Backed by the Pentagon, US weapons contractors have argued that a growing military relationship with India could eventually blossom into a full-fledged alliance that would be a major strategic asset for the United States in the Indian Ocean and even the western Pacific, particularly if ties between the US and China take a downward course.
With passage of the legislation, Washington will officially end a nuclear embargo on India that it first imposed in retaliation for Delhi’s explosion of a nuclear device in 1974.
After the test, Washington helped organize the international "Nuclear Suppliers Group" (NSG) that strictly regulated what nuclear technology its members could provide to "non-nuclear states" that refused to join the NPT and submitted to certain International Atomic Energy Agency (IAEA) safeguards. India refused to do so and in 1998 conducted yet another test.
In order for the deal concluded between the US and India last year to be ratified by Congress, the 45-member NSG had to agree to largely exempt India from those terms, essentially lifting the ban on civilian nuclear trade. After a strong lobbying campaign by Washington, the NSG agreed to do so in early September.
The deal approved by Congress will specifically permit the US to sell nuclear fuel and technology to India for its civilian energy needs in exchange for Delhi’s agreement to open 14 of its civilian nuclear facilities to international inspectors for the first time.
That provision has been cited by the administration and its supporters as a major breakthrough that would contribute to India’s joining what they called the "nonproliferation mainstream."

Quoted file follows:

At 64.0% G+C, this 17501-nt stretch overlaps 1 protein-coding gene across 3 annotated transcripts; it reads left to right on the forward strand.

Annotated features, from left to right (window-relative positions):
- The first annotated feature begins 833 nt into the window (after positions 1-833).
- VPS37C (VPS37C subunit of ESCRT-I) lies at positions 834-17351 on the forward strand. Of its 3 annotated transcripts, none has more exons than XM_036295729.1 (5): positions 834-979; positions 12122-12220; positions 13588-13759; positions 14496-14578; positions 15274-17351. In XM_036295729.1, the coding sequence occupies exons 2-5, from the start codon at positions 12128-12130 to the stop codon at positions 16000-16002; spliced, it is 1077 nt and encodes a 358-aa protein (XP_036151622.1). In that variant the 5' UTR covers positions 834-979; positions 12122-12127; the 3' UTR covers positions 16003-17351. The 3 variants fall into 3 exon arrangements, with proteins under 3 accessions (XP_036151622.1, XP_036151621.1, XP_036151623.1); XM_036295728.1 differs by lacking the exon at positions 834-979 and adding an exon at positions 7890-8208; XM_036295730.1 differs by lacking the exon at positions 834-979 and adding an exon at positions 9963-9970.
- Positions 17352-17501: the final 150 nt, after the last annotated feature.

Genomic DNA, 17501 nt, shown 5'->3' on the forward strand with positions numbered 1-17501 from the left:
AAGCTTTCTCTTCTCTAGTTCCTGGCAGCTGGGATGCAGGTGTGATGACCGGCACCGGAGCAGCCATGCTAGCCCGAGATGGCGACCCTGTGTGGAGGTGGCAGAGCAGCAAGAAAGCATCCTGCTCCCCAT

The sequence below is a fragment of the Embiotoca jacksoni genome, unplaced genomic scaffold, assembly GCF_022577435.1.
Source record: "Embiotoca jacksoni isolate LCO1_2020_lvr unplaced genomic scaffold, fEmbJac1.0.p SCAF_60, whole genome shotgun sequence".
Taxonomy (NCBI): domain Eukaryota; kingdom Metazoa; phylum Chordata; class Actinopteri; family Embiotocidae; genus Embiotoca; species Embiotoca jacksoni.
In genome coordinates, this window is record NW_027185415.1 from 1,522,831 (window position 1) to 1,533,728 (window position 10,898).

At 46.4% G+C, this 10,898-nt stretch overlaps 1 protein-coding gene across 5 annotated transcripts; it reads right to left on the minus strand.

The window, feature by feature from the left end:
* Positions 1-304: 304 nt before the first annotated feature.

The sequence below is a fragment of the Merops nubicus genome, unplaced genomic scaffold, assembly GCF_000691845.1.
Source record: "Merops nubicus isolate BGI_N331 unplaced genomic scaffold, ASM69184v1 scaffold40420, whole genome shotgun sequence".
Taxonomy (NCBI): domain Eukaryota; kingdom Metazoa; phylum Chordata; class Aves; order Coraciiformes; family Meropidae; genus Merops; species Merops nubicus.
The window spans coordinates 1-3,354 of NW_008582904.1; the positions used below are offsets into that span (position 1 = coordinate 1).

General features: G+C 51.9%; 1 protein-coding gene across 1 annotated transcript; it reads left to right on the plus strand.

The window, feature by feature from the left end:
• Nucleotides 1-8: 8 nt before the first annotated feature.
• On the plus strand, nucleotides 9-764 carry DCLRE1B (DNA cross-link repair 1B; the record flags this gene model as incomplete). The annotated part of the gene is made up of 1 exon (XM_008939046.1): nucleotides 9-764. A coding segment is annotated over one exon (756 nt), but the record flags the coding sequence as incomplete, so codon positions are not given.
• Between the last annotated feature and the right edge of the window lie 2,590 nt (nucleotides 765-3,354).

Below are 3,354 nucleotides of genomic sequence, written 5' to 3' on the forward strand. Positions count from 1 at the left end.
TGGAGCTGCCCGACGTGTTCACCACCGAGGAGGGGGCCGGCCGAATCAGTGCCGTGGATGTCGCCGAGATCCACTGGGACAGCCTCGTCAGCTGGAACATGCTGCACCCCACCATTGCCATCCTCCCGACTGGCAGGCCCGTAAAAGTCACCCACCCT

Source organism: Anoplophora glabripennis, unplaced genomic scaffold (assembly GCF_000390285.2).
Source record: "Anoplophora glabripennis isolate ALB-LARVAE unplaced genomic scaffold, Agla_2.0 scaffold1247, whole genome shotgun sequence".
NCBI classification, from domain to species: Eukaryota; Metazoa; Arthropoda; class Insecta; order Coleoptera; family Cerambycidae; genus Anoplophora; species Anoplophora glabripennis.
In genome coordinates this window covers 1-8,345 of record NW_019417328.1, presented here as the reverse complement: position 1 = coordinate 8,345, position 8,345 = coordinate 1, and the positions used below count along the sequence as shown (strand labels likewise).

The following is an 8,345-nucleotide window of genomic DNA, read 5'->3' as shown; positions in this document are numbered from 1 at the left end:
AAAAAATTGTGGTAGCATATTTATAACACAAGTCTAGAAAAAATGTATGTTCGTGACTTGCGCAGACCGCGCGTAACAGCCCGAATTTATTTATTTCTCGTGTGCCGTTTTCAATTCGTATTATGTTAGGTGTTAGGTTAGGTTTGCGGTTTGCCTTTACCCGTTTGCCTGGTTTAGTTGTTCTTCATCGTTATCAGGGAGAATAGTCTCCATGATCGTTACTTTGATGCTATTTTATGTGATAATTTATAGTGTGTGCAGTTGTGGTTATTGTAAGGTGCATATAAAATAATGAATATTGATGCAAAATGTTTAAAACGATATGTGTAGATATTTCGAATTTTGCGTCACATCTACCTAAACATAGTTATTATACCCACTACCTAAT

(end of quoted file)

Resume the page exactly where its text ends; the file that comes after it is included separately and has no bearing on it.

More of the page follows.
But the deal also provides that India’s eight military reactors that is, those which provide weapons-grade nuclear material would remain off-limits to international inspectors.
That failure constitutes a huge loophole, according to the nonproliferation experts, who noted that, under the deal as approved by both the NSG and Congress, India could also buy nuclear fuel from foreign suppliers for its civilian nuclear plants and divert the fuel that it produces domestically to its military plants.
The deal also fails to require India to sign the Comprehensive Test Ban Treaty (CTBT) and halt the production of fissile material as all other nuclear-weapons states have pledged to do.
Critics of the deal tried to add an amendment to the legislation that would have required the US to end all nuclear cooperation with India in the event that Delhi conducted another nuclear test, but the administration insisted that such a provision was already codified in a 2006 US law and was therefore unnecessary.
In its deliberations last month, several NSG members called for a similar provision to be included in its decision to exempt India from its supply regulations, but Washington successfully turned back that effort, too.
Secretary of State Condoleezza Rice, who travels to India Friday, told lawmakers last week that Washington will make its "highest priority" at the next NSG meeting a ban on the export of enrichment and reprocessing technology to states that do not sign the NPT.
Ironically, the chief commercial beneficiaries of both the NSG’s decision and Congressional approval of the deal, according to some experts, will be French, Japanese, and Russian nuclear suppliers.
(Inter Press Service)